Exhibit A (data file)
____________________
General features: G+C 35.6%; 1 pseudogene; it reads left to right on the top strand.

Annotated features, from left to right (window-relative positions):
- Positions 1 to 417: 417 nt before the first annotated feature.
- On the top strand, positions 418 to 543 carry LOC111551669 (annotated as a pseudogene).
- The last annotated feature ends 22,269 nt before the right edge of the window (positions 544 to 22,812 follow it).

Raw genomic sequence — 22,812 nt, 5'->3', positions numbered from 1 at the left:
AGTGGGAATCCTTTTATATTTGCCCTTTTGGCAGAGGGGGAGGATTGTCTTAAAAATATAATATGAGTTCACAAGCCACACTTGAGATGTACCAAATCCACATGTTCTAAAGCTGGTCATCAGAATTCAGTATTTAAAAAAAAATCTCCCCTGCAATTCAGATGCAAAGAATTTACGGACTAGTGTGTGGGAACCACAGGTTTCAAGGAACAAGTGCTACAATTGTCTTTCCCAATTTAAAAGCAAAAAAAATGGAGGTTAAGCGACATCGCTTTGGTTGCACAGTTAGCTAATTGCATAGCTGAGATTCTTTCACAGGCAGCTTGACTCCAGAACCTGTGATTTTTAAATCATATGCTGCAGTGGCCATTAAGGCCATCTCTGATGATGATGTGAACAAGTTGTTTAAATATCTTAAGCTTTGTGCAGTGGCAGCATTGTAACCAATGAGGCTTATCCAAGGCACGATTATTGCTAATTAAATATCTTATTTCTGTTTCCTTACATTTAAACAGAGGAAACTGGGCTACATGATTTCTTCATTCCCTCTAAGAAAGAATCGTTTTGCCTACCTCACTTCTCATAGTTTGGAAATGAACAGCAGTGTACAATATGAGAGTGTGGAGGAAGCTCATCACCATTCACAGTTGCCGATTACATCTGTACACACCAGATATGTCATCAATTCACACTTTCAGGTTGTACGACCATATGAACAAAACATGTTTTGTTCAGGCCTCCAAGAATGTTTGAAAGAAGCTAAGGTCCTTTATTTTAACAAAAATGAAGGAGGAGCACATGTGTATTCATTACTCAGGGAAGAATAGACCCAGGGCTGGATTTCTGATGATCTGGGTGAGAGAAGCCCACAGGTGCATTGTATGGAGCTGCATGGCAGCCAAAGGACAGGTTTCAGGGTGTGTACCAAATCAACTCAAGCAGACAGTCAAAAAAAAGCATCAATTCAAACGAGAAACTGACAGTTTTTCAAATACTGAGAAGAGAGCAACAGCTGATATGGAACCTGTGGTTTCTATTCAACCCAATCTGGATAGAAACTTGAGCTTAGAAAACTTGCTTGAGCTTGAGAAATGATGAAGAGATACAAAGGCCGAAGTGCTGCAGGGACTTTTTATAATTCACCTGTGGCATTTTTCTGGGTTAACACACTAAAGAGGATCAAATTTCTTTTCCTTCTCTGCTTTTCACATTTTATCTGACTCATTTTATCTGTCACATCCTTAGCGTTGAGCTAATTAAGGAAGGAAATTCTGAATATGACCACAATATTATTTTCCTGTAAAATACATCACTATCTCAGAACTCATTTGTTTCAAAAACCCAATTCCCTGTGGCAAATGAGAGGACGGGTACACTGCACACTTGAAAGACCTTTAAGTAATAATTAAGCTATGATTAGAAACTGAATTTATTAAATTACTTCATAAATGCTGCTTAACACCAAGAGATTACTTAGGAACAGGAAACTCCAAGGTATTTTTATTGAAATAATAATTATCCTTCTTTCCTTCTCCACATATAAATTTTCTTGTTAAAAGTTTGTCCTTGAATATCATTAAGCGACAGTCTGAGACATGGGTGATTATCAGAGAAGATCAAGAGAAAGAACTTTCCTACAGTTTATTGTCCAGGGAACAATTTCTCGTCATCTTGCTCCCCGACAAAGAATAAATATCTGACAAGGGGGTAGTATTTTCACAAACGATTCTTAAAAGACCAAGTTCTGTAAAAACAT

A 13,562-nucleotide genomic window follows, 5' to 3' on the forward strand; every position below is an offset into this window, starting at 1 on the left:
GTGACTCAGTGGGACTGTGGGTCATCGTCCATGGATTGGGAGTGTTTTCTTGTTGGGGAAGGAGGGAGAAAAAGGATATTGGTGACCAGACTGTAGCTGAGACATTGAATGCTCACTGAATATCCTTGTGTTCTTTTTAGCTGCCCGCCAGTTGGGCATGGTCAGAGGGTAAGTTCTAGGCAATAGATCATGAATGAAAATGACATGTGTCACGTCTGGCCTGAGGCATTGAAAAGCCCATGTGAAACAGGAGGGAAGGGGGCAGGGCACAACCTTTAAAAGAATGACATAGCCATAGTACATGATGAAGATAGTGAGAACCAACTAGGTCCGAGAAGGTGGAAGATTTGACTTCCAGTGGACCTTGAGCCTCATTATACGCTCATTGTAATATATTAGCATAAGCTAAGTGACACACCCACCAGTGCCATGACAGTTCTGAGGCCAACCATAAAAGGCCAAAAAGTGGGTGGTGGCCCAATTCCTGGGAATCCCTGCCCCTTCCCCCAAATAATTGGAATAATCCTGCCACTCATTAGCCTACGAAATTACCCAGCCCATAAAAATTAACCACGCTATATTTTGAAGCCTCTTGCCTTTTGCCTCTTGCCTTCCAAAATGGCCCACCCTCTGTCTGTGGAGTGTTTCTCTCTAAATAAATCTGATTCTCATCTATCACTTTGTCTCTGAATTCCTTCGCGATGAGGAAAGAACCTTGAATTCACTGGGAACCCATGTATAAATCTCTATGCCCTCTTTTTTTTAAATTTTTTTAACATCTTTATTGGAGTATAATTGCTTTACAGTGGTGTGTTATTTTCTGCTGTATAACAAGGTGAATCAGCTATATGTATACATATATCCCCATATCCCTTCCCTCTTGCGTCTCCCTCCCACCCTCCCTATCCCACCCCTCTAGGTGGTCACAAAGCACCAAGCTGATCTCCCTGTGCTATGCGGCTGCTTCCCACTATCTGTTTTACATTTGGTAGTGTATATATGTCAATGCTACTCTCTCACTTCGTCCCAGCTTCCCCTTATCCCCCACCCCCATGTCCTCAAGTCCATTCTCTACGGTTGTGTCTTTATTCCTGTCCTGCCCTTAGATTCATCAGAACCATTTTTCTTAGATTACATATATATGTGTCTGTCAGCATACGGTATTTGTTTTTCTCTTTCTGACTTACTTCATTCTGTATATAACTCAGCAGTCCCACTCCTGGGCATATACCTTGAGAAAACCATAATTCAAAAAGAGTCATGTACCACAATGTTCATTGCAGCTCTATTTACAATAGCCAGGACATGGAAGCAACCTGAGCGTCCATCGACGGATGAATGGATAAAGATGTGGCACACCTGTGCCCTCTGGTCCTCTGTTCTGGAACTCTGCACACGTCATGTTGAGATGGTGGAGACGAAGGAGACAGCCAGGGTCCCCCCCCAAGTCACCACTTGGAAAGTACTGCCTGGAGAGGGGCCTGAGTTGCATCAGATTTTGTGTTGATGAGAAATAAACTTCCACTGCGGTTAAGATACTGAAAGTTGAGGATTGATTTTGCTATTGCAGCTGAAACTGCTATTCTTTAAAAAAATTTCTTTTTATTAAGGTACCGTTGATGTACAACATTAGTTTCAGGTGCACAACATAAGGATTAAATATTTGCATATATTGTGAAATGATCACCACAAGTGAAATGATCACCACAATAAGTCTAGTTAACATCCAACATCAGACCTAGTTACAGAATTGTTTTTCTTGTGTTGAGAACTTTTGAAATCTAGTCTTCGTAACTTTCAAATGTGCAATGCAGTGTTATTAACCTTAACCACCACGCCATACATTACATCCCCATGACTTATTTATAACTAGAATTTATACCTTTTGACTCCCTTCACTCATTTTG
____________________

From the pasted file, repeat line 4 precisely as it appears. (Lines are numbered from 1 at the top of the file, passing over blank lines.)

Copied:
- On the top strand, positions 418 to 543 carry LOC111551669 (annotated as a pseudogene).